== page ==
Dr. Philip E. Hughes, for example, thus sounds a warning note against one of the tendencies of our times: “Rome has always shown herself accommodating to paganism, whether noble or ignoble. She has developed over the centuries a hieromantic system which is highly adaptable to the most widely differing cults and cultures. Thus she has found a prominent place for the Queen of Heaven in her celestial realm; she has canonized Aristotle among the theological elite; and her missionaries have manifested a remarkable readiness to baptize the ancestral rituals and superstition of heathendom into the worship of the local congregation. The adjustments she is now busy making at the Vatican Council are of a kind that would ease the way for Protestants who are not punctilious over matters of doctrine and worship to return to the papal fold.” Dr. Hughes makes a point of stressing that he is speaking about a system and its officialdom, not about individuals.

All the paperback’s contributors have freely expressed their viewpoint. Four of them are actively involved in official ecumenical dialogue. The book suggests various topics for a future ecumenical agenda, including: the work of the Spirit in relation to Scripture; the relation between the doctrine of the Church and the Gospel of justification by faith alone; the relevance of justification by faith alone in the field of sacramental theology; whether biblically based creeds and confessions are necessary to safeguard against error; and whether the historic episcopate is essential to a true notion of the continuity and catholicity of the visible church.

One of the triumphs of the Nottingham gathering was the presence of a number of conservative evangelicals; one of the mysteries was that a major address should have been devoted to telling them what a prickly lot they were. In what he called a “frank airing of difficulties,” the Rev. John Huxtable made an appeal to them to reconsider some questions. He put it thus (I quote in full): “Is your expression of the Christian Faith so complete and perfect that you can afford to be suspicious of those who do not and cannot share it? Is the Gospel so inevitably related to that form of expressing it that you really endanger it by cooperating with other Christians? Are you sure that your understanding of Christian unity is truly scriptural? Is it not altogether likely that, if we all submitted to the bond of love and service as well as truth, we should all sooner grow up into Christ who is our Head?” This distinctively ecumenical brand of word-formation would have become more meaningful had Mr. Huxtable’s questions been addressed equally to the Vatican Council, for which the Nottingham conference assiduously prayed twice daily.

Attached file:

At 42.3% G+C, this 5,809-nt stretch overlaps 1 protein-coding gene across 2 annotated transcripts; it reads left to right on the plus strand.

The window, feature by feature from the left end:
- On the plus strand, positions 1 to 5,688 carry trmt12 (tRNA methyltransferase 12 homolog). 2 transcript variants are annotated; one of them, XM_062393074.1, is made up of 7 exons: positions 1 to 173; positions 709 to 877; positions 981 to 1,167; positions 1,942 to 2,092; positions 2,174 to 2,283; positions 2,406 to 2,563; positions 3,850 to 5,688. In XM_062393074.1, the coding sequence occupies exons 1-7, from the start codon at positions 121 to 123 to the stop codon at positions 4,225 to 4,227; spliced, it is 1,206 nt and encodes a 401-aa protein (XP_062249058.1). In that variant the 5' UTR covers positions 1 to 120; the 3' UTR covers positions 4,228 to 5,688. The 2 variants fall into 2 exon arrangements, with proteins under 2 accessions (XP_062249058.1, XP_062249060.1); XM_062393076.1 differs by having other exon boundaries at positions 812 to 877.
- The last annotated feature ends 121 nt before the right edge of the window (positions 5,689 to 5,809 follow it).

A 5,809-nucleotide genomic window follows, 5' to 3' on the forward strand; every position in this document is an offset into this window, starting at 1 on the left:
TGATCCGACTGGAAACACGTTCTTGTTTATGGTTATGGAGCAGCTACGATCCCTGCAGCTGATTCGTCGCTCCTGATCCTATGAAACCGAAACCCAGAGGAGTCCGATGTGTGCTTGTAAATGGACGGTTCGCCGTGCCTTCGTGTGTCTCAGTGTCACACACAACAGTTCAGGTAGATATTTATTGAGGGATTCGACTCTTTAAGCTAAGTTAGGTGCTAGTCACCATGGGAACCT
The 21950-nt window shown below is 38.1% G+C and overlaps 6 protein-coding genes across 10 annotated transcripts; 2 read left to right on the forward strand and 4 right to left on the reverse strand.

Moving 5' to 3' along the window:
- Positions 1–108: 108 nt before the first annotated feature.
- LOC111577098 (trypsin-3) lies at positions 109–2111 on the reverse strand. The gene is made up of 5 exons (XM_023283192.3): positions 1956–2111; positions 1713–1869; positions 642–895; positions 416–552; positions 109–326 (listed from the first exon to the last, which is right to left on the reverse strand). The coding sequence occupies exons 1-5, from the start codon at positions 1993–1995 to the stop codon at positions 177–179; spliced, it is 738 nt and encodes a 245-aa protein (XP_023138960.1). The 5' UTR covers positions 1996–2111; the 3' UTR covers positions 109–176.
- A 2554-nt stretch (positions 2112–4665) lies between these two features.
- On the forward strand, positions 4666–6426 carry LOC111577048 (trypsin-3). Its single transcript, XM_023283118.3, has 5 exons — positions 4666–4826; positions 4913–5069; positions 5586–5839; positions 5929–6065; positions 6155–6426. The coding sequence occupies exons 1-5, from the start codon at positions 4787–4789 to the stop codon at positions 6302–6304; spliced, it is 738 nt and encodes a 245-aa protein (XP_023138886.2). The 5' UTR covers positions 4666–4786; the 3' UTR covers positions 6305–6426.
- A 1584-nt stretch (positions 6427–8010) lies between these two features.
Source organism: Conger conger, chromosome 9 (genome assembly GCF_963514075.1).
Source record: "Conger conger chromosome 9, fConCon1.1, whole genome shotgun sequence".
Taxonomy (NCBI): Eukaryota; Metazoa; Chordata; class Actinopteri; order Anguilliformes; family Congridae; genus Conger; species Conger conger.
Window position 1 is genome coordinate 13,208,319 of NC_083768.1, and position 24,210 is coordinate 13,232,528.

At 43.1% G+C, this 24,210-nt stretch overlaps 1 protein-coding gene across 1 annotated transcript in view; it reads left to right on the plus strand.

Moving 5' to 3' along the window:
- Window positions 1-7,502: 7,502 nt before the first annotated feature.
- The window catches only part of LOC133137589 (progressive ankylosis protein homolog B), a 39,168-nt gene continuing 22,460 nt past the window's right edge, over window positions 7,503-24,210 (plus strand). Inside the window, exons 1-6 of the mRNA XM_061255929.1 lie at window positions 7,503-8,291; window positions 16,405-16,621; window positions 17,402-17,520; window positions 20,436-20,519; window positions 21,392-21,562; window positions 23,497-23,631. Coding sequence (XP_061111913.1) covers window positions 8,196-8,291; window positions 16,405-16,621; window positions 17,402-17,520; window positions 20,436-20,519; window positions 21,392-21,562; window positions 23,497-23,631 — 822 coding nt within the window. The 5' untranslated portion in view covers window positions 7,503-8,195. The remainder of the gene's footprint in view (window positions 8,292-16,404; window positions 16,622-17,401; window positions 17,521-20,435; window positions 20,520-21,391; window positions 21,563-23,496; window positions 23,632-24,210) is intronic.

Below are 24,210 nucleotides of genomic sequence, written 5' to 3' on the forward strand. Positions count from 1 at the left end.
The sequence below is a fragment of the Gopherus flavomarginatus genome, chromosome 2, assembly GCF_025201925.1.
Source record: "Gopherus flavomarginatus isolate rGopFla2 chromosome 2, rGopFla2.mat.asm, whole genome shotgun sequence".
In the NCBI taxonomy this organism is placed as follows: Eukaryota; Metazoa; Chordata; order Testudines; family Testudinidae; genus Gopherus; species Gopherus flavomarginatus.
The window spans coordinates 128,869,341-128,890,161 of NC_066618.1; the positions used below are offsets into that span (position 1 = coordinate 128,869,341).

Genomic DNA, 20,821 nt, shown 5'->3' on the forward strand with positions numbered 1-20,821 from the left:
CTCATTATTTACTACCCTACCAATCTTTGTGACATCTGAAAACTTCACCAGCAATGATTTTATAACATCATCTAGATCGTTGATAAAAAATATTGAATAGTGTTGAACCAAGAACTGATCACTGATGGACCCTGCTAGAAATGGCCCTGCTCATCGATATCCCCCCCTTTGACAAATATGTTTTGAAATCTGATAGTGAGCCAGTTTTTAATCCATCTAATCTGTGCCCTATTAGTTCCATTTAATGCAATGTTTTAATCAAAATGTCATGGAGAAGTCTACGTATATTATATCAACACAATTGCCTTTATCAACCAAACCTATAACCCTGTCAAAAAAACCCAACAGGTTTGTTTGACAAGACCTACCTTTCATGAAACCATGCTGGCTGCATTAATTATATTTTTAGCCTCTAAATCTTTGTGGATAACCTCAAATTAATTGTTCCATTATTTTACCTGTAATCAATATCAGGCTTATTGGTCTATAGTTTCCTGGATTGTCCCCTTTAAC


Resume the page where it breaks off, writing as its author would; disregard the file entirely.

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Lest the lesson had not been sufficiently conveyed, one of the conference officials took it upon himself at the closing session to express grave misgivings about the projected Graham crusade in London, because he questioned the evangelist’s “presentation and understanding of the Gospel” and his method of reaching the unchurched. If the speaker had found a better method he did not share it with us. Three cheers for Rome! Down with Minneapolis, Minnesota! With that single proviso, on to 1980.